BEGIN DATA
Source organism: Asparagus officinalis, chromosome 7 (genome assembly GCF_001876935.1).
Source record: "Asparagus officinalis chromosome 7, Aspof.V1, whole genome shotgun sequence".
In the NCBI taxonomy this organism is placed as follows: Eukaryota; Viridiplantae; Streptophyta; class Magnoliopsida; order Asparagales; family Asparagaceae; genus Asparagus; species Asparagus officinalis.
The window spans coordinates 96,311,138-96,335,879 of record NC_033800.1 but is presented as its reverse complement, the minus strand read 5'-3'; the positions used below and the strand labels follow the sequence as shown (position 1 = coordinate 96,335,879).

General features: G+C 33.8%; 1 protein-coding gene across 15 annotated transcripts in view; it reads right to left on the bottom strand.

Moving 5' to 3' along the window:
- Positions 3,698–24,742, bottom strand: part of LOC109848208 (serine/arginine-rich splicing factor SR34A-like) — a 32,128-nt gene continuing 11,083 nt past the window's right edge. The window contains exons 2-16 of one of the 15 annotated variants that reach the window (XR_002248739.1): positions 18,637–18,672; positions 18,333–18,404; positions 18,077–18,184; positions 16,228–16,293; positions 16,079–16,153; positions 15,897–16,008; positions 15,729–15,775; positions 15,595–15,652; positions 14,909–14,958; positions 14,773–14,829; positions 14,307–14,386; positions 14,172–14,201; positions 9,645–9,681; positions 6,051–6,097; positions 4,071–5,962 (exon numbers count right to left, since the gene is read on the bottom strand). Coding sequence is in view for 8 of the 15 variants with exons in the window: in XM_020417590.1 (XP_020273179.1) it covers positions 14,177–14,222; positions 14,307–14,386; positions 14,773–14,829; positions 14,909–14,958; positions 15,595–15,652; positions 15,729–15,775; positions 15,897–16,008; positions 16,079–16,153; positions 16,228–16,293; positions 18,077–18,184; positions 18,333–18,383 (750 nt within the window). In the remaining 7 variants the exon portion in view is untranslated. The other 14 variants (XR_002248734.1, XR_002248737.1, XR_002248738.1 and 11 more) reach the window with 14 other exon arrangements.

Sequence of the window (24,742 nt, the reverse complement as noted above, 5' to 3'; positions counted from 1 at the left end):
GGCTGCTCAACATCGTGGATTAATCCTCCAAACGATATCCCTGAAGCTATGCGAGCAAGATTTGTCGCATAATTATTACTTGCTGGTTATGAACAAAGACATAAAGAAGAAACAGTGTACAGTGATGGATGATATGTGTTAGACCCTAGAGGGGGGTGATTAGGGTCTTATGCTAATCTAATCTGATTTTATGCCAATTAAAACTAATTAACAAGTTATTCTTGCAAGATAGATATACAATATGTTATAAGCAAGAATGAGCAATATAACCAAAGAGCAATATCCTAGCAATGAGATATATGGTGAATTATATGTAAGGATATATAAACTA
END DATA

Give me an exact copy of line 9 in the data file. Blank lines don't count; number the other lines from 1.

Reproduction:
GGCTGCTCAACATCGTGGATTAATCCTCCAAACGATATCCCTGAAGCTATGCGAGCAAGATTTGTCGCATAATTATTACTTGCTGGTTATGAACAAAGACATAAAGAAGAAACAGTGTACAGTGATGGATGATATGTGTTAGACCCTAGAGGGGGGTGATTAGGGTCTTATGCTAATCTAATCTGATTTTATGCCAATTAAAACTAATTAACAAGTTATTCTTGCAAGATAGATATACAATATGTTATAAGCAAGAATGAGCAATATAACCAAAGAGCAATATCCTAGCAATGAGATATATGGTGAATTATATGTAAGGATATATAAACTA